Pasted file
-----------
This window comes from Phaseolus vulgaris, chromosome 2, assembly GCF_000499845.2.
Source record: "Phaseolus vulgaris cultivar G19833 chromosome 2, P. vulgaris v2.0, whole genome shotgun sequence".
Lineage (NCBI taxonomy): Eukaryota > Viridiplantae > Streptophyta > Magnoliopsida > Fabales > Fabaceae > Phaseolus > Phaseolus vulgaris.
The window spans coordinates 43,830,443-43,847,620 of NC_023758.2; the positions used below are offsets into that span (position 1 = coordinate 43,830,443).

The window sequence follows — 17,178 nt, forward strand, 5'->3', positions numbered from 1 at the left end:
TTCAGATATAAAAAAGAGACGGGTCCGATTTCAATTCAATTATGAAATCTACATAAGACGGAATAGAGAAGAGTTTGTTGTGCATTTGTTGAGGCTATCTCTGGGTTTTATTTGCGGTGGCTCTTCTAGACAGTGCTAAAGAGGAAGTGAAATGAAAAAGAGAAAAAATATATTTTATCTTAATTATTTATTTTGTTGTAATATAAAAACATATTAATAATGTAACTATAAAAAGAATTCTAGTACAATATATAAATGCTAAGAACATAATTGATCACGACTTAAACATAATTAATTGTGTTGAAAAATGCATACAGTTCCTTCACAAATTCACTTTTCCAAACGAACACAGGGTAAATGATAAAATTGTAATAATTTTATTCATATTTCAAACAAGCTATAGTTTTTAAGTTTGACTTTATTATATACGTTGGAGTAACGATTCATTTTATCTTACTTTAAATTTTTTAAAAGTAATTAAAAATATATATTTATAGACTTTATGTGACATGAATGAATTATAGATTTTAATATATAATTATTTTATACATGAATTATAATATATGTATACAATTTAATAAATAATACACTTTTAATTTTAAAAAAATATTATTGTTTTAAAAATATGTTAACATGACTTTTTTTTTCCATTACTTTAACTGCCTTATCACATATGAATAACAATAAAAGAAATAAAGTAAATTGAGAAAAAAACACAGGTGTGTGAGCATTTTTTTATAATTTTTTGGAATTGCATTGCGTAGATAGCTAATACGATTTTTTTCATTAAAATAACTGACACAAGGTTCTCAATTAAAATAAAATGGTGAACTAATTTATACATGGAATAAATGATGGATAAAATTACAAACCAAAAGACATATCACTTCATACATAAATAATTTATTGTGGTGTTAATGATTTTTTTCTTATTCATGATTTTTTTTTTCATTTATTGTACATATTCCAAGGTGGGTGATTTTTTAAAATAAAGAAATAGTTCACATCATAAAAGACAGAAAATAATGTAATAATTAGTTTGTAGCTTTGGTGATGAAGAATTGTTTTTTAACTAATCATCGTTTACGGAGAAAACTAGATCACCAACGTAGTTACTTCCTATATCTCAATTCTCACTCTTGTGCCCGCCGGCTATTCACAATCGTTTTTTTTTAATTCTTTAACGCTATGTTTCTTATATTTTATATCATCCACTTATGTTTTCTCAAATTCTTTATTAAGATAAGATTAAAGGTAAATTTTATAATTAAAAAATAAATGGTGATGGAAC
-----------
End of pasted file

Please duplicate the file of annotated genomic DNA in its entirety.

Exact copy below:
This window comes from Phaseolus vulgaris, chromosome 2, assembly GCF_000499845.2.
Source record: "Phaseolus vulgaris cultivar G19833 chromosome 2, P. vulgaris v2.0, whole genome shotgun sequence".
Lineage (NCBI taxonomy): Eukaryota > Viridiplantae > Streptophyta > Magnoliopsida > Fabales > Fabaceae > Phaseolus > Phaseolus vulgaris.
The window spans coordinates 43,830,443-43,847,620 of NC_023758.2; the positions used below are offsets into that span (position 1 = coordinate 43,830,443).

The window sequence follows — 17,178 nt, forward strand, 5'->3', positions numbered from 1 at the left end:
TTCAGATATAAAAAAGAGACGGGTCCGATTTCAATTCAATTATGAAATCTACATAAGACGGAATAGAGAAGAGTTTGTTGTGCATTTGTTGAGGCTATCTCTGGGTTTTATTTGCGGTGGCTCTTCTAGACAGTGCTAAAGAGGAAGTGAAATGAAAAAGAGAAAAAATATATTTTATCTTAATTATTTATTTTGTTGTAATATAAAAACATATTAATAATGTAACTATAAAAAGAATTCTAGTACAATATATAAATGCTAAGAACATAATTGATCACGACTTAAACATAATTAATTGTGTTGAAAAATGCATACAGTTCCTTCACAAATTCACTTTTCCAAACGAACACAGGGTAAATGATAAAATTGTAATAATTTTATTCATATTTCAAACAAGCTATAGTTTTTAAGTTTGACTTTATTATATACGTTGGAGTAACGATTCATTTTATCTTACTTTAAATTTTTTAAAAGTAATTAAAAATATATATTTATAGACTTTATGTGACATGAATGAATTATAGATTTTAATATATAATTATTTTATACATGAATTATAATATATGTATACAATTTAATAAATAATACACTTTTAATTTTAAAAAAATATTATTGTTTTAAAAATATGTTAACATGACTTTTTTTTTCCATTACTTTAACTGCCTTATCACATATGAATAACAATAAAAGAAATAAAGTAAATTGAGAAAAAAACACAGGTGTGTGAGCATTTTTTTATAATTTTTTGGAATTGCATTGCGTAGATAGCTAATACGATTTTTTTCATTAAAATAACTGACACAAGGTTCTCAATTAAAATAAAATGGTGAACTAATTTATACATGGAATAAATGATGGATAAAATTACAAACCAAAAGACATATCACTTCATACATAAATAATTTATTGTGGTGTTAATGATTTTTTTCTTATTCATGATTTTTTTTTTCATTTATTGTACATATTCCAAGGTGGGTGATTTTTTAAAATAAAGAAATAGTTCACATCATAAAAGACAGAAAATAATGTAATAATTAGTTTGTAGCTTTGGTGATGAAGAATTGTTTTTTAACTAATCATCGTTTACGGAGAAAACTAGATCACCAACGTAGTTACTTCCTATATCTCAATTCTCACTCTTGTGCCCGCCGGCTATTCACAATCGTTTTTTTTTAATTCTTTAACGCTATGTTTCTTATATTTTATATCATCCACTTATGTTTTCTCAAATTCTTTATTAAGATAAGATTAAAGGTAAATTTTATAATTAAAAAATAAATGGTGATGGAAC